Did you know that in other countries they don’t keep their eggs refrigerated? They are just stored at room temperature, on the counter, in a basket, and they don’t go bad. When my chickens first started laying, I was nervous that we wouldn’t gather the eggs quickly enough and they would rot before we got them to the nice, safe, sterile fridge.
Then I learned about the “bloom.”
The egg bloom is an invisible coating from the chicken’s body that seals the eggshell’s pores. It serves as a shield and a strengthening agent, keeping bacteria out and moisture in. With the bloom in place, the egg is protected and strong- just as it is. An egg will stay fresher in its natural state, than it will washed and preserved in the fridge.
Now, if you don’t have chickens of your own, you may not know that those beautifully colored, organic eggs get a little dirty in the process of being laid. Chickens aren’t very discriminating birds and they will lay their eggs in the same place that they lay (AHEM) other things. When the kids bring the egg basket in each day there are feathers, dirt, and (AHEM) other stuff stuck to them. I may dust them off a bit, but I do not wash them.
See, in washing off the crap and feathers and dirt, I’d also wash off the natural, magical bloom. Clean eggs rot a lot faster. Sometimes when friends are over and see my basket of dirty eggs I feel a little embarrassed. Like I have to explain that it’s not laziness or an oversight. That there is something important and strong under the filth.
Obviously, I wash the eggs before I crack them open to use them, and I wash them before I pack them to sell. There are times that clean eggs are called for. But in everyday life, dirty eggs on the counter is a practice in vulnerability. It’s a standoff with our sterile, hygienic, unblemished culture.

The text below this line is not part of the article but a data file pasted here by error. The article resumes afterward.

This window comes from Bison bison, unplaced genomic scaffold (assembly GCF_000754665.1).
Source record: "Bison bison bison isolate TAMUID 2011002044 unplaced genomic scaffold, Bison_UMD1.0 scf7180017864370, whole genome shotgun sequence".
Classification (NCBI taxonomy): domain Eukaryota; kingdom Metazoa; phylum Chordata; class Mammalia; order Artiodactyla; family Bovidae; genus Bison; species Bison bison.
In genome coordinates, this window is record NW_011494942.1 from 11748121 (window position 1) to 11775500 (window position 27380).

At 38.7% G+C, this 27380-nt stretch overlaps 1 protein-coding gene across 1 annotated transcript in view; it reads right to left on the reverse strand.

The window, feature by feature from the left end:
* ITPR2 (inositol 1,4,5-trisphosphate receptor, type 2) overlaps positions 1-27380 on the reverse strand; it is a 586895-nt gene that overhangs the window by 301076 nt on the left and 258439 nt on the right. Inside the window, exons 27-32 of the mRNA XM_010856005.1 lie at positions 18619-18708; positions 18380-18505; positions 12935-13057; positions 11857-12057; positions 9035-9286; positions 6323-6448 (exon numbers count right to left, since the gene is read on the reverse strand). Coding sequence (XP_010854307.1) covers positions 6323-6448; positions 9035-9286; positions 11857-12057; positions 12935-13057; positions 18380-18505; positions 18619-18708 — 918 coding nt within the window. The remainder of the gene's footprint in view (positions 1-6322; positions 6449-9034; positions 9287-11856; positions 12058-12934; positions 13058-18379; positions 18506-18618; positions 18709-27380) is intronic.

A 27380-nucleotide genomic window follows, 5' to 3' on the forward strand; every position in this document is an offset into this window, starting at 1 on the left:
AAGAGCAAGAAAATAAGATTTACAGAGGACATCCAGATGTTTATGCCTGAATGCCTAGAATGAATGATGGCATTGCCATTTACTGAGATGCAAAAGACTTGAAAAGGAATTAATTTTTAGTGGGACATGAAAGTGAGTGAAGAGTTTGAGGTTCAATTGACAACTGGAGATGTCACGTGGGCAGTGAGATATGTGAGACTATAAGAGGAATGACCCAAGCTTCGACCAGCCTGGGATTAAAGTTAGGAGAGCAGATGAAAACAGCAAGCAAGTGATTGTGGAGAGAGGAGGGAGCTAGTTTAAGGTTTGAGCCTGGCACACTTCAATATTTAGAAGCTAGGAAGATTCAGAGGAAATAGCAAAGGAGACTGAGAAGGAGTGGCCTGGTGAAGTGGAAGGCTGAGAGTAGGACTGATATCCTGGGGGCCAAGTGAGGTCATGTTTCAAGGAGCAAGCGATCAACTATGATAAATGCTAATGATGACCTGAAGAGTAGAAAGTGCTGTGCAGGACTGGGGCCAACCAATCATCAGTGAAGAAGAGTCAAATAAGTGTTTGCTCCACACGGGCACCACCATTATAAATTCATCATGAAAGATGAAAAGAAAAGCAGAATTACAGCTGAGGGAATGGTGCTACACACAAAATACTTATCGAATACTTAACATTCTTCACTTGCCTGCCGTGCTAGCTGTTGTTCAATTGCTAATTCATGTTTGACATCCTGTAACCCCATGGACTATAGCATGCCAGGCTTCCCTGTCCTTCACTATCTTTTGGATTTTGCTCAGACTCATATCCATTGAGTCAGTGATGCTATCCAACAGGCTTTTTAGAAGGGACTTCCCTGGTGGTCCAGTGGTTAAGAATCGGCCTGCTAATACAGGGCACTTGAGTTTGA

God has me on a couple of really vulnerable journeys right now. Really. Vulnerable. And let me promise you that I have been really tempted to clean up my crap before I came to the table. Really. Tempted. I want to dust off the dirt and the feathers and show up pretty and unblemished too. I want to put my best, most put-together foot forward, and then rush to safe sterile places of life, friendship, marriage, and faith.
We’ve all felt it, haven’t we? The wilting and rotting when we show up all clean and shiny and not at all our selves? Not at all honest with our junk, nodding polite heads and staying in the hygienic middle ground rather than the gritty corners of real life? Not at all vulnerable – expiring by the second? Feeling the hope seeping out, and the unmet expectations creep in?
But I’m trying to learn the lessons these dirty eggs and this invisible bloom are teaching me. Do I trust that God sent me to these places, on these hard journeys with what I need to survive? Do I trust that there is something strong and important underneath my ugly too? Something needed and magical? Something invisibly keeping my nature in tact, the presence of God in, and the rot of the world out?
Clean eggs are acceptable, I get it. No one would choose to buy dirty eggs at the store. We are repulsed by the idea of it. Clean people are acceptable too… cleaned up marriages and parenting and homes and answers. There are plenty of places my crap isn’t welcome and I wouldn’t be safe with my feathers showing. Noted. But there has to be a space I can come vulnerable, real, natural, surviving and thriving underneath the dirt.
Dirty eggs stay fresh longer.
Shiny stories rot pretty quickly. There is no magic in the gleam. We trade a cleaned up outside for a dying inside. Or we are brave and risk our dirt and feathers showing, knowing that vulnerability really is a bloom. It blooms safety and healing and conversations and space for well, space.
Don’t clean up too quickly. Safe, sterile, and unblemished are overrated. Let’s all us dirty eggs find a basket on a countertop and outlast the fake smiles and carefully crafted answers together. Let’s trust the we are strong and protected not in spite of the bloom of vulnerability, but because of it.